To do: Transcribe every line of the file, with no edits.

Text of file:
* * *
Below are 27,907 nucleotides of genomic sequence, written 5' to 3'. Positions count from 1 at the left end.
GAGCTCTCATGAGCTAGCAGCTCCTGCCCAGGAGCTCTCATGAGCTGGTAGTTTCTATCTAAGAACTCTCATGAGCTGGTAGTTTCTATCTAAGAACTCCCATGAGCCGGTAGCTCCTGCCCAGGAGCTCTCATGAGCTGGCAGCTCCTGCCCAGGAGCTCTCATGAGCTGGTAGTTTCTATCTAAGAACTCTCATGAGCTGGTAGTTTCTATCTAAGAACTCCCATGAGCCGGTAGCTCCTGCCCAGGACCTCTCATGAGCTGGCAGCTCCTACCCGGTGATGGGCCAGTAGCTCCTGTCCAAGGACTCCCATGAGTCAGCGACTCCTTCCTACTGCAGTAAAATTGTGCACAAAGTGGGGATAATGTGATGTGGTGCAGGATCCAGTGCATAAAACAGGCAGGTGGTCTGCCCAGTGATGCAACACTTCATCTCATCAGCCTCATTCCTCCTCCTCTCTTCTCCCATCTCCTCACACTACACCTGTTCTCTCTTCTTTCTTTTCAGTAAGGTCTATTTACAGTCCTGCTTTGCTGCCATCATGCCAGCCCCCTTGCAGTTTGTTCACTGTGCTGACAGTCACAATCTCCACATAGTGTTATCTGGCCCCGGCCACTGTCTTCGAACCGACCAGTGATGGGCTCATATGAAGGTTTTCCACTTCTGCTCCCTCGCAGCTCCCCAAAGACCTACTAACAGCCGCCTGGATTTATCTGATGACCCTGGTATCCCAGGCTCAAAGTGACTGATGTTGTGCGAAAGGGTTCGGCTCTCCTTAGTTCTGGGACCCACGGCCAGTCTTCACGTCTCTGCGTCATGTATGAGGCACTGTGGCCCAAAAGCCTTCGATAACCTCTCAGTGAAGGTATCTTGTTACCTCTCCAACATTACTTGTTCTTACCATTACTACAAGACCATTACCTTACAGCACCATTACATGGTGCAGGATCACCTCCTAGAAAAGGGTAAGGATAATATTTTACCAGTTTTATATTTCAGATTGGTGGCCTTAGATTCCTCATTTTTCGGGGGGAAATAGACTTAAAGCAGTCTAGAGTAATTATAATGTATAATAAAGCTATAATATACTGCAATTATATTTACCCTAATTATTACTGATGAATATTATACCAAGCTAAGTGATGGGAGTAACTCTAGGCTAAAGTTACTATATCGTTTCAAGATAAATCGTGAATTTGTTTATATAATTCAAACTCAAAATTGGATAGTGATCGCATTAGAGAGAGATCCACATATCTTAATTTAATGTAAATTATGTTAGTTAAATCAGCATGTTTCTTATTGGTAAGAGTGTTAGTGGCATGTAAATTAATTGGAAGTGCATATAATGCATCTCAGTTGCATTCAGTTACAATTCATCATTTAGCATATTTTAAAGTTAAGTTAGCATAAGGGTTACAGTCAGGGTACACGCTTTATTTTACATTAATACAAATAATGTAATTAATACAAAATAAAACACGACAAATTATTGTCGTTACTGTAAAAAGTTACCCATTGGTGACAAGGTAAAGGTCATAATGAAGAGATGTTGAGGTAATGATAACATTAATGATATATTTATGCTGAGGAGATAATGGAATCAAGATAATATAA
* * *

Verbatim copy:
Below are 27,907 nucleotides of genomic sequence, written 5' to 3'. Positions count from 1 at the left end.
GAGCTCTCATGAGCTAGCAGCTCCTGCCCAGGAGCTCTCATGAGCTGGTAGTTTCTATCTAAGAACTCTCATGAGCTGGTAGTTTCTATCTAAGAACTCCCATGAGCCGGTAGCTCCTGCCCAGGAGCTCTCATGAGCTGGCAGCTCCTGCCCAGGAGCTCTCATGAGCTGGTAGTTTCTATCTAAGAACTCTCATGAGCTGGTAGTTTCTATCTAAGAACTCCCATGAGCCGGTAGCTCCTGCCCAGGACCTCTCATGAGCTGGCAGCTCCTACCCGGTGATGGGCCAGTAGCTCCTGTCCAAGGACTCCCATGAGTCAGCGACTCCTTCCTACTGCAGTAAAATTGTGCACAAAGTGGGGATAATGTGATGTGGTGCAGGATCCAGTGCATAAAACAGGCAGGTGGTCTGCCCAGTGATGCAACACTTCATCTCATCAGCCTCATTCCTCCTCCTCTCTTCTCCCATCTCCTCACACTACACCTGTTCTCTCTTCTTTCTTTTCAGTAAGGTCTATTTACAGTCCTGCTTTGCTGCCATCATGCCAGCCCCCTTGCAGTTTGTTCACTGTGCTGACAGTCACAATCTCCACATAGTGTTATCTGGCCCCGGCCACTGTCTTCGAACCGACCAGTGATGGGCTCATATGAAGGTTTTCCACTTCTGCTCCCTCGCAGCTCCCCAAAGACCTACTAACAGCCGCCTGGATTTATCTGATGACCCTGGTATCCCAGGCTCAAAGTGACTGATGTTGTGCGAAAGGGTTCGGCTCTCCTTAGTTCTGGGACCCACGGCCAGTCTTCACGTCTCTGCGTCATGTATGAGGCACTGTGGCCCAAAAGCCTTCGATAACCTCTCAGTGAAGGTATCTTGTTACCTCTCCAACATTACTTGTTCTTACCATTACTACAAGACCATTACCTTACAGCACCATTACATGGTGCAGGATCACCTCCTAGAAAAGGGTAAGGATAATATTTTACCAGTTTTATATTTCAGATTGGTGGCCTTAGATTCCTCATTTTTCGGGGGGAAATAGACTTAAAGCAGTCTAGAGTAATTATAATGTATAATAAAGCTATAATATACTGCAATTATATTTACCCTAATTATTACTGATGAATATTATACCAAGCTAAGTGATGGGAGTAACTCTAGGCTAAAGTTACTATATCGTTTCAAGATAAATCGTGAATTTGTTTATATAATTCAAACTCAAAATTGGATAGTGATCGCATTAGAGAGAGATCCACATATCTTAATTTAATGTAAATTATGTTAGTTAAATCAGCATGTTTCTTATTGGTAAGAGTGTTAGTGGCATGTAAATTAATTGGAAGTGCATATAATGCATCTCAGTTGCATTCAGTTACAATTCATCATTTAGCATATTTTAAAGTTAAGTTAGCATAAGGGTTACAGTCAGGGTACACGCTTTATTTTACATTAATACAAATAATGTAATTAATACAAAATAAAACACGACAAATTATTGTCGTTACTGTAAAAAGTTACCCATTGGTGACAAGGTAAAGGTCATAATGAAGAGATGTTGAGGTAATGATAACATTAATGATATATTTATGCTGAGGAGATAATGGAATCAAGATAATATAA